A growing number of comparative studies have provided contradictory data. Some of these studies have found that robotic colonic surgery does not have any advantages compared to laparoscopy and that it is more time-consuming and cost expensive [1315]. Other studies have shown that the robotic approach provides better recovery outcomes, lower postoperative complications and shorter operating times [1618]. An earlier systematic review with meta-analysis on robotic colorectal surgery analyzed the outcomes of robotic versus laparoscopic colonic resections. This was only a subgroup analysis considering a total of 269 colectomies. It found no differences between the approaches, except for a longer operative time in the robotic group [19]. Petrucciani et al. recently conducted a meta-analysis comparing the robotic versus laparoscopic approach and focusing only on right colectomies. They included a total of six studies with a limited sample size (total of 168 patients in the robotic group and 348 in the laparoscopic group). The meta-analysis showed no differences between robotic and laparoscopic approach in the analyzed outcomes, except for a longer operative time for robotic right colectomy and the authors did not perform sensitivity or subgroup analysis [20]. Other well-conducted reviews, some of which were systematic but lacked a meta-analysis [12, 21], were limited because they were conducted during a period with a small number of published comparative studies on robotic versus laparoscopic colectomies.

Because of this background, our aim was to perform an up-to-date systematic review and meta-analysis of the literature to compare robotic versus laparoscopic colectomies (considering both right and left colectomies) performed on patients with malignant or benign diseases in terms of intraoperative and postoperative outcomes and costs.

Materials and Methods

The present systematic review and meta-analysis was conducted following the instructions suggested in the Preferred Reporting Items for Systematic Reviews and Meta-Analyses (PRISMA) statement [22] and the Cochrane Handbook of Systematic Review [23].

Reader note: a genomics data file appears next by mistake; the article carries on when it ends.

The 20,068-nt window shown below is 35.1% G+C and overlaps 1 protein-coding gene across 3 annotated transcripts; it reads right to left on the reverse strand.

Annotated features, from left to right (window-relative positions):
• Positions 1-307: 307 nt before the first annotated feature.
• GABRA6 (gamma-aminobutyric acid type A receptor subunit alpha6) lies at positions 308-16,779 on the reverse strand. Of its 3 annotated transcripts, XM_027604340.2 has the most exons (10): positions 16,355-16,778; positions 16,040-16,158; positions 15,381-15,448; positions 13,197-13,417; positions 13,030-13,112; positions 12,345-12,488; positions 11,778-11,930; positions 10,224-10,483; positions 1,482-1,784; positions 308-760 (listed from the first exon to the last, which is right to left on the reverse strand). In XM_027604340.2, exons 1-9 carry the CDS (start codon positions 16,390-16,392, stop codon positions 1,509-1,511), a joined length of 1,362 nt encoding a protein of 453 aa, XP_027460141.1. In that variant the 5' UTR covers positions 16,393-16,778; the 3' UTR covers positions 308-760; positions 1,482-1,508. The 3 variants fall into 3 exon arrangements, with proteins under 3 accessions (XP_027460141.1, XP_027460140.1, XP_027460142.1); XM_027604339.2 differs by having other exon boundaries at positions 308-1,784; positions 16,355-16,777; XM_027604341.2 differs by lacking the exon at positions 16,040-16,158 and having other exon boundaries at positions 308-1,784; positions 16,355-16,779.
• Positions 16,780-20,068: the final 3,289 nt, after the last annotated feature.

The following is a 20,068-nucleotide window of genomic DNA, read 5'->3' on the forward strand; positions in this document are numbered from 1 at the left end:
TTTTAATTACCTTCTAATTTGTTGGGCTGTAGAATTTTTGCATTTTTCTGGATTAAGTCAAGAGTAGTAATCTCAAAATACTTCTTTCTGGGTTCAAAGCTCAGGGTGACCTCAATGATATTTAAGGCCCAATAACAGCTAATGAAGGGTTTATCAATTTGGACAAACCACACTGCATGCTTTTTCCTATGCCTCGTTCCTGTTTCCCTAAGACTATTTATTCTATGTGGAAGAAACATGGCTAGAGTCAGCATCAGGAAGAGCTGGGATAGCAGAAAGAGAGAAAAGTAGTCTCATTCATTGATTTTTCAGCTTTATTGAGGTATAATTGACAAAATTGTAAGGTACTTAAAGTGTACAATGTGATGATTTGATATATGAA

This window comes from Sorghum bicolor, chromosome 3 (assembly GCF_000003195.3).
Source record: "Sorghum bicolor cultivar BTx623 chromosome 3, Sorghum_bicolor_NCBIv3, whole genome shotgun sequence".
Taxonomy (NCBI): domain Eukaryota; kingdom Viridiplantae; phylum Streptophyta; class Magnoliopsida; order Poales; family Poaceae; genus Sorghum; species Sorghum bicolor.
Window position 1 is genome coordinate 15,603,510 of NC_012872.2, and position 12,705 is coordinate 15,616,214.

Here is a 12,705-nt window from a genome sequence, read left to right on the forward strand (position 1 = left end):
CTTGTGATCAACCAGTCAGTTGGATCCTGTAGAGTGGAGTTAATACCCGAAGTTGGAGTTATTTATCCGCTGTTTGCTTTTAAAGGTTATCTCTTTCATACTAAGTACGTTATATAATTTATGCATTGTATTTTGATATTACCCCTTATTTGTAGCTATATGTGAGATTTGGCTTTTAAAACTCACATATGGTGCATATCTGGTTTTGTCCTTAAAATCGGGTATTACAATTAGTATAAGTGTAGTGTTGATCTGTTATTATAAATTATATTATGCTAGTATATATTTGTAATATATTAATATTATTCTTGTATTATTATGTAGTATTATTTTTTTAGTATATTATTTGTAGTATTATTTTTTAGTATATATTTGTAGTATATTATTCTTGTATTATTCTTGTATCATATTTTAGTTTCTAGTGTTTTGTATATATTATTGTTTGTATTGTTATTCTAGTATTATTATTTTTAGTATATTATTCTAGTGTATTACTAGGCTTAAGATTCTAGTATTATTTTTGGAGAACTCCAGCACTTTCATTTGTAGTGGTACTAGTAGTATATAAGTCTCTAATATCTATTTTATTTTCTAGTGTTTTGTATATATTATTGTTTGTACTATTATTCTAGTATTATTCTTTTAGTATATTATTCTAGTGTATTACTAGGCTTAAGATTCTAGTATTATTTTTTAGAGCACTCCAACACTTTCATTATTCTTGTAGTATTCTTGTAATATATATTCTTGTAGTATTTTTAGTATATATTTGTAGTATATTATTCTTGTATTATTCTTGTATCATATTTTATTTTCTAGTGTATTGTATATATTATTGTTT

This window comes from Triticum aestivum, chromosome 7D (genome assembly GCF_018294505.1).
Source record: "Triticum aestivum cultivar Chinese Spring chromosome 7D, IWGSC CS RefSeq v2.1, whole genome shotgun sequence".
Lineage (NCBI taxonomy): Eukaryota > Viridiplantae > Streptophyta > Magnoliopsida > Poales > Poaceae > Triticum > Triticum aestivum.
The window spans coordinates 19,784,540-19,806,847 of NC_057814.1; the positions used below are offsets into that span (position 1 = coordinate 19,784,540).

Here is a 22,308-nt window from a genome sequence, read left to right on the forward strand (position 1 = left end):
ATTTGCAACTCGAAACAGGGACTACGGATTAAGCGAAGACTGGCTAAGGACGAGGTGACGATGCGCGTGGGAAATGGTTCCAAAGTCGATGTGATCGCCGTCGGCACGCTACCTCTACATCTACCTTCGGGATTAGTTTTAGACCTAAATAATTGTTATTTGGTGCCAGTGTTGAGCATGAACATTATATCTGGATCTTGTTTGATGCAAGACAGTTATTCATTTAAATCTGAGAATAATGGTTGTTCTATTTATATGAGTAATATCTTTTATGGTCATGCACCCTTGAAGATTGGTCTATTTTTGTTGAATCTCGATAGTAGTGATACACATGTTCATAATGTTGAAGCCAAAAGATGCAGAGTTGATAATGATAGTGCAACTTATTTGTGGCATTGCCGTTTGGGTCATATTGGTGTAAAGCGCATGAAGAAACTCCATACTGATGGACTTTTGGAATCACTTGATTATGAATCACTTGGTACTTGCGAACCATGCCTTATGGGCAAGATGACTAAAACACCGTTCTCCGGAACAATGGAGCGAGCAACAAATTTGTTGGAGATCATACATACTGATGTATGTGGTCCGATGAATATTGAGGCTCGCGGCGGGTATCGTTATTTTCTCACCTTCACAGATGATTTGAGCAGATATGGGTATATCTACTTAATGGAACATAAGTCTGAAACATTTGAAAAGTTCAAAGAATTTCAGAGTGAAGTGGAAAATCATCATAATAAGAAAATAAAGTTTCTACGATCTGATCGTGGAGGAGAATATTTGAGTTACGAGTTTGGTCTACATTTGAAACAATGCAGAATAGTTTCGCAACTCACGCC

Search strategy

We conducted searches in the following electronic databases: PubMed, EMBASE and the Cochrane Central Register of Controlled Trials. We searched for studies comparing robotic and laparoscopic colectomies in patients affected by either malignant or benign diseases of the colon that were potentially eligible for the inclusion in this systematic review and were published from January 2000 to October 2014. The following search terms were used in various combinations: “Robot”, “Robot-assisted”, “Colon”, “Colorectal”, “Colonic”, “Right colectomy”, “Left colectomy”, “Sigmoidectomy”, “Transverse”, “Sigmoid” and “Hemicolectomy”. We used both free text and MeSH searches for keywords. The list of references in each eligible article was manually evaluated to determine studies of interest for this review.

The selected abstracts from the literature searches were independently evaluated by three authors, and the discrepancies, when present, were discussed and resolved with the consensus of the three authors. Only articles with both abstracts and full text in English were included.

The full text of the potentially eligible articles was obtained and then independently analyzed by the three authors to confirm its eligibility on the basis of the inclusion and exclusion criteria of this systematic review. Possible discrepancies were collegially discussed by the authors.

Studies selection and inclusion and exclusion criteria

The inclusion criteria for this systematic review were randomized and non-randomized studies comparing patients undergoing resections of any portion of the colon (cecum, ascending, transverse, descending and sigma) independent from the extension of the resection with a robotic approach (full robotic or robotic assisted) versus a laparoscopic one and studies reporting data for at least one of the considered outcomes in patients affected by either malignant or benign diseases of the colon. Studies comparing the robotic and laparoscopic procedures that were performed with a single port or hand-assisted laparoscopic approach were also considered eligible.

The following exclusion criteria were considered: procedures of anterior resection of the rectum or abdomino-perineal resections performed for rectal cancer or benign rectal diseases, studies with fewer than 10 patients enrolled in each treatment group and studies reporting robotic procedures that were performed with a different robot other than Da Vinci (Intuitive Surgical, Mountain View, Sunnyvale, CA, USA).

In the cases in which authors and/or institutions overlapped between two or more studies, the corresponding authors were contacted; in the case of no response, only the most recent study was considered.

Data Extraction

Once the full texts of the studies included in the systematic review were obtained, the data of interest were independently extracted and compared by the three authors using a predefined spreadsheet. In the case of discrepancies, the authors revised the extraction process and discussed the data before reaching a consensus.

The primary objective of this systematic review was to evaluate whether the robotic colon resection is capable of significantly reducing the length of hospital stay and the postoperative morbidity compared with the laparoscopic approach.

The primary outcomes were: length of hospital stay and overall postoperative complications.

The secondary outcomes considered were:

  1. - Operative time
  2. - Conversion to open surgery rate
  3. - Intraoperative blood loss
  4. - Time to first flatus